The end of history

THERE is a song the Liverpool faithful like to sing, to the tune of ‘Lord Of The Dance’, which is reserved especially for those occasions when they come up against Chelsea.

The essential tone is set by the opening two words, one of which is ‘off’, before the song goes on to gleefully mock the west Londoners because “you ain’t got no history”. (Which would doubtless have come as news to Osgood, Cooke, ‘Chopper’ Harris and the rest, not to mention – if ancient history is more your thing – Ted Drake).

Still, the reality is that Chelsea have a little less history to reflect on this morning, after Liverpool ended their 86-game unbeaten Premier League run at the Bridge, a record which stretched all the way back to February 2004. And thanks to Xabi Alonso’s deflected goal, Luiz Felipe Scolari has also tasted defeat for the first time as boss of the Blues.

And, despite the somewhat fluky nature of the winner, you can’t really say that Chelsea have any grounds for complaint.

They may have dominated possession for long periods, especially in the first half, but in a game of few clear-cut chances, the best all fell to the visitors, Steven Gerrard’s rasping drive drawing a fine save from Petr Cech and Alonso coming even closer to doubling his and Liverpool’s tally with a free-kick on the hour mark which rebounded off the post.

By contrast, Chelsea’s first serious goal opportunity only arrived in the 72nd minute when Ashley Cole miscued his shot after a cushioned header from substitute Franco Di Santo had for once chiselled open a space in Liverpool’s rock-solid defence. Otherwise all you need to do is count the number of meaningful saves which had to be made by Pepe Reina – zero would be about right – to know the story of this game.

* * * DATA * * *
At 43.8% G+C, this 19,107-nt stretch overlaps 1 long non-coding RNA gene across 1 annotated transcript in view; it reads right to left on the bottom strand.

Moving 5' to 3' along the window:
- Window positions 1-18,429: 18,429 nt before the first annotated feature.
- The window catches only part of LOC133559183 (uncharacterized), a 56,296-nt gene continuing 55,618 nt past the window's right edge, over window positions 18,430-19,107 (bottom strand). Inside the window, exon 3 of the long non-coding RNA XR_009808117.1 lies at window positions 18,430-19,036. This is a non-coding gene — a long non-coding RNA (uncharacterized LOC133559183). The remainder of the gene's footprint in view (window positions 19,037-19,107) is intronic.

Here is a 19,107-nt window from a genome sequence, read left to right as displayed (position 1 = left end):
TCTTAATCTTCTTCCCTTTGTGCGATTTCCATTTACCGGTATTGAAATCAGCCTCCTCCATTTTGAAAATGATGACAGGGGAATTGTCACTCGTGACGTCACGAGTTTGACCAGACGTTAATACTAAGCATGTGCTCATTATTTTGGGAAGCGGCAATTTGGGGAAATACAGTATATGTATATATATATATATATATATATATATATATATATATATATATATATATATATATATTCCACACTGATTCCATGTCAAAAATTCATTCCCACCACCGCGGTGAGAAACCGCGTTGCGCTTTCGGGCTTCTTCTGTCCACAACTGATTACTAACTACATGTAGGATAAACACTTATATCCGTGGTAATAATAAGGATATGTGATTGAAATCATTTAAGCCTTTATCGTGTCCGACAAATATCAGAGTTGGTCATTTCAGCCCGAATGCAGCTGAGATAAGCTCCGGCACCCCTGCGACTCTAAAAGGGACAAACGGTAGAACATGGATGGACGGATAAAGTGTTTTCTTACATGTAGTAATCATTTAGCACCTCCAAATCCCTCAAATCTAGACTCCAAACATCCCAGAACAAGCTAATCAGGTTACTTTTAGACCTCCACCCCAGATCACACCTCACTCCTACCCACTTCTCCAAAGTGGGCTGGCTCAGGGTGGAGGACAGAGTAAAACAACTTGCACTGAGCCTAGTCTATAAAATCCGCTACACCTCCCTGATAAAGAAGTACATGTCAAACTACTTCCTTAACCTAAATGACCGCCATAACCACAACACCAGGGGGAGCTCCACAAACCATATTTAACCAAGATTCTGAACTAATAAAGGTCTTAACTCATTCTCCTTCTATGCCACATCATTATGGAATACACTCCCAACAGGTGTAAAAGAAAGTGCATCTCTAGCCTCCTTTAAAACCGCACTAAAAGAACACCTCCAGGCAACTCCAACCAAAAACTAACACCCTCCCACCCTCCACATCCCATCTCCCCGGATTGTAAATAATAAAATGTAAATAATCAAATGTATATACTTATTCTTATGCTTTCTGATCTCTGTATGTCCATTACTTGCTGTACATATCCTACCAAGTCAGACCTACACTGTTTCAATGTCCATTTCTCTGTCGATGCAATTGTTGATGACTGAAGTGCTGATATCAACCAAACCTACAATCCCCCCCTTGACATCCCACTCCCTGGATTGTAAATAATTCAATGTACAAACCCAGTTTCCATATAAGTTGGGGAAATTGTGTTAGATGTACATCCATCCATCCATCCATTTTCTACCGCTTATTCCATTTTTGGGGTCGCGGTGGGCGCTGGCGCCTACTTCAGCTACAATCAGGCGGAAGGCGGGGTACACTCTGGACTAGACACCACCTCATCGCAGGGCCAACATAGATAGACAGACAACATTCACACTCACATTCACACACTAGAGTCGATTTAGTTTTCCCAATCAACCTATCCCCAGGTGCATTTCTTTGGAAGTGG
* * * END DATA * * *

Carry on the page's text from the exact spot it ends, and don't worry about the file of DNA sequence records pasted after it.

The result is a wake-up call for Chelsea and all those who already had them installed as champions elect. A couple of weeks ago I spoke to Richard Dunne, in the aftermath of Liverpool’s comeback victory over Manchester City, and the Irishman was unconvinced that what he’d seen of the opposition in that game indicated that the Merseysiders might finally be on course to end their long title drought.

Without prompting, he deflected my attention elsewhere. “Chelsea are miles ahead of everyone else at the moment,” was his scrupulously professional verdict.

Time to reflect anew, then. One game doesn’t make a season, let alone a title, but Liverpool’s win at the Bridge was telling in significant ways.

After a virtual second-string Chelsea side had walloped Middlesbrough 5-0, there were other respected voices in the game suggesting that the Londoners’ strength in depth was such that they could cope with the kind of absence of stellar names which would severely hamper their title rivals.

Faced with a spirited, well-organised and counter-attacking Liverpool side, the picture was very different. Up front, Chelsea especially missed the physical presence, athletic power and aerial threat of Didier Drogba.

In stark contrast, Liverpool were able to win this without Fernando Torres and, even when their lone frontman Robbie Keane came off, his replacement, Ryan Babel, was not far off making the final scoreline more emphatic in Liverpool’s favour. So while there was panache to Chelsea’s passing in the spells when they dominated the ball, there was always a distinct lack of penetration.

More worryingly perhaps, even with his first-choice and much-vaunted full-backs at his disposal, Scolari’s team failed to get around the back of the Liverpool rearguard with any regularity.

A little bit of history unmade at the Bridge, then, but we’ll know much more about the balance of power at the top when Chelsea come face to face on Wednesday with their other big title rivals.

That would be the high-fliers of Hull City, of course.


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